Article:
Size matters when it comes to loans because what you borrow impacts your budgeting and your wider financing strategy. Is it seed money to get you off the ground, or a secured loan to expand and scale up your operations? Answering this question can help point you in the right direction for the debt financing that’s the best choice for your business goals.
What are your business circumstances?
This gets to the heart of eligibility and whether you will meet a financier’s lending criteria. Factors you need to consider are your personal credit score, your company’s credit rating, how long you’ve been in business, your annual revenue, and any existing debt financing you and your business has.
How quickly does your business need to access funding?
Different types of financing have different lead times. Factors that impact the speed at which you can access funding include whether you’re applying for a secured or unsecured loan, or whether you’re dealing with a bank or an alternative financier. The latter tends to have faster turnaround times, but not always.
How much debt can your start-up or scale-up afford?
When you take on debt financing, you need to service that debt by following the lender’s required settlement plan. This will involve you repaying the principal and interest within a set timeframe. Variables that play into what you can afford to borrow include when you need to repay the loan, and where you will find the money to do so. For example, with a Radium Advance, your expected R&DTI refund from the ATO is earmarked to repay your loan. And the finance is structured in a cash-flow-friendly way so there are no repayments or fees due until the refund arrives.
In broad strokes, if your start-up is late stage or more established and is generating revenue, you will have access to more types of debt financing — secured and unsecured.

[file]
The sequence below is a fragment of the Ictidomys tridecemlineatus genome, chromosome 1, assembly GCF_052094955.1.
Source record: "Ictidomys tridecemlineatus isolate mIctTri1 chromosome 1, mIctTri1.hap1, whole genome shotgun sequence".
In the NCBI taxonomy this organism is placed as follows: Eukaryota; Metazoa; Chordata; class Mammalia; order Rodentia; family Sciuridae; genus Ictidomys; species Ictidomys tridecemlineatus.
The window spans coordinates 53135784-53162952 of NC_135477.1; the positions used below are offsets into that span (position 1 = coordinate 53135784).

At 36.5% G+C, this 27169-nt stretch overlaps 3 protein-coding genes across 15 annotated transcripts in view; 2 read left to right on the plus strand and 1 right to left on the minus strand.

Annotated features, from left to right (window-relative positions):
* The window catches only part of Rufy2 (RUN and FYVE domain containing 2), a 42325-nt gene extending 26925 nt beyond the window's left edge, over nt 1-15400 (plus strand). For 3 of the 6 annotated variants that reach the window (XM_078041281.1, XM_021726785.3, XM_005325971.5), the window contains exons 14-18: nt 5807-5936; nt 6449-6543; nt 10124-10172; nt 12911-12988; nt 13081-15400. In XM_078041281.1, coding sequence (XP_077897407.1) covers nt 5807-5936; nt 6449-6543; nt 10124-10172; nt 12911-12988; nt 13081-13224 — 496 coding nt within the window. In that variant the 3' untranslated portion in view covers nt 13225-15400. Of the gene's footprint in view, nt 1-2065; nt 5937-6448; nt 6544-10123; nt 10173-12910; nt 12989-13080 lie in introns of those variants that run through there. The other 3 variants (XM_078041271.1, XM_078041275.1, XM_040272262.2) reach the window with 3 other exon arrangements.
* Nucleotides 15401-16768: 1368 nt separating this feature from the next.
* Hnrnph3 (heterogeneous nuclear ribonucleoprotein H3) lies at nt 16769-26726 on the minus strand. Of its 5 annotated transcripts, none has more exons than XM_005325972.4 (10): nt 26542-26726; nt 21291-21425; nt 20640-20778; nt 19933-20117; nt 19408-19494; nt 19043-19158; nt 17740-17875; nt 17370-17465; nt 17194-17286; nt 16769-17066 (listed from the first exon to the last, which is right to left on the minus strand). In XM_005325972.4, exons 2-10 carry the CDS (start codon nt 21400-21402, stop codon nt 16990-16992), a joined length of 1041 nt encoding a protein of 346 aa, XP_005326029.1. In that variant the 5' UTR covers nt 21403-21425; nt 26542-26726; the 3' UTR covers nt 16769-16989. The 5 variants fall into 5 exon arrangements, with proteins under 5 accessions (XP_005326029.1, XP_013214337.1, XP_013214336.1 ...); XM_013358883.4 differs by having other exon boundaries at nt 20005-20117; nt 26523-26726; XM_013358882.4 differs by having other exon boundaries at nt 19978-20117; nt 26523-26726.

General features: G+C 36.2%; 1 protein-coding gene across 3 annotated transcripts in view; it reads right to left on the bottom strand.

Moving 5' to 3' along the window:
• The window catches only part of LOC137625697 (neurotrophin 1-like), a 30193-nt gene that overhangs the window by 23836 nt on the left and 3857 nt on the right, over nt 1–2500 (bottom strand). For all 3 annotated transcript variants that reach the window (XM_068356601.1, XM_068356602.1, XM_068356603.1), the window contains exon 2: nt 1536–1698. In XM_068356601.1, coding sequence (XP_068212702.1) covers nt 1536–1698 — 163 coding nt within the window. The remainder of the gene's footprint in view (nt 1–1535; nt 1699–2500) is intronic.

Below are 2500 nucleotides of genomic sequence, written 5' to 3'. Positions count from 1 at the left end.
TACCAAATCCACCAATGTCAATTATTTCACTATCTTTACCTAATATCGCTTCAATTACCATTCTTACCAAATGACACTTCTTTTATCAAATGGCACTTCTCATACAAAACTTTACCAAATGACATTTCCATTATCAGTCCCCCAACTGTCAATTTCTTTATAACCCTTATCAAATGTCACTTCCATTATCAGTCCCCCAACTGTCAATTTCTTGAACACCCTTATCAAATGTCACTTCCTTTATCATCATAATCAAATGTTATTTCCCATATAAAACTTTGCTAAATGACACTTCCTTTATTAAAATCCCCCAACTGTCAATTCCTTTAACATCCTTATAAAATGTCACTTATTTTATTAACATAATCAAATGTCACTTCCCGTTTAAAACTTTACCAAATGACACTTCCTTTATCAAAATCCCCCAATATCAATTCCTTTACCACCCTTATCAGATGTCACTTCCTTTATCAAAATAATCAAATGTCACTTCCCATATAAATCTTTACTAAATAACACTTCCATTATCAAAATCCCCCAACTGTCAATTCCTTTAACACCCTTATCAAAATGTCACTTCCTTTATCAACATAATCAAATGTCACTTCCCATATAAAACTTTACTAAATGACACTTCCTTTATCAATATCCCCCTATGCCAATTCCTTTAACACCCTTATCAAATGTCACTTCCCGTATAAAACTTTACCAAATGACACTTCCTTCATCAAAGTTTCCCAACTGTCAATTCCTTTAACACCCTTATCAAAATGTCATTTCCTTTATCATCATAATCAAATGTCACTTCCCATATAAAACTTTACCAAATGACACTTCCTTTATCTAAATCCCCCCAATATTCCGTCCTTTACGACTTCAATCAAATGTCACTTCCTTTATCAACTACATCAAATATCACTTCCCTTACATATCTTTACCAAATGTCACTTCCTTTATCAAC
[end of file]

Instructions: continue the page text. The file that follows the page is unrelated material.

R&D finance and your business
Whether your business is at an early stage or scaling up, if you have eligible R&D expenditure, Radium Advances are an option. If you’re interested in learning more about R&D financing, we have a team of experts who can help you. We’ve worked with businesses of all sizes, stages and provided loans from $7000 to $10,000,000. Contact us to discuss how we could connect your business with the funding it needs.
 Michael Pascoe. 2022. Tide going out on Buy Now, Pay Later. [ONLINE] Available at: https://thenewdaily.com.au/opinion/2022/11/04/bnpl-tide-going-out/
 Gené Teare. 2022. Global VC Pullback Is Dramatic In Q3 2022. [ONLINE] Available at: https://news.crunchbase.com/venture/global-vc-funding-pullback-q3-2022-monthly-recap/.
*Radium Capital is a specialist R&D financier. The information contained in this article is general. It is presented for information purposes only. It does not amount to advice and should not be considered as such. Radium Capital recommends that any business assessing its eligibility for the R&DTI and preparing an R&DTI claim should seek the advice of an R&D Tax Consultant. When considering the most suitable debt financing products for your business, we recommend you seek the advice of business and financial advisors.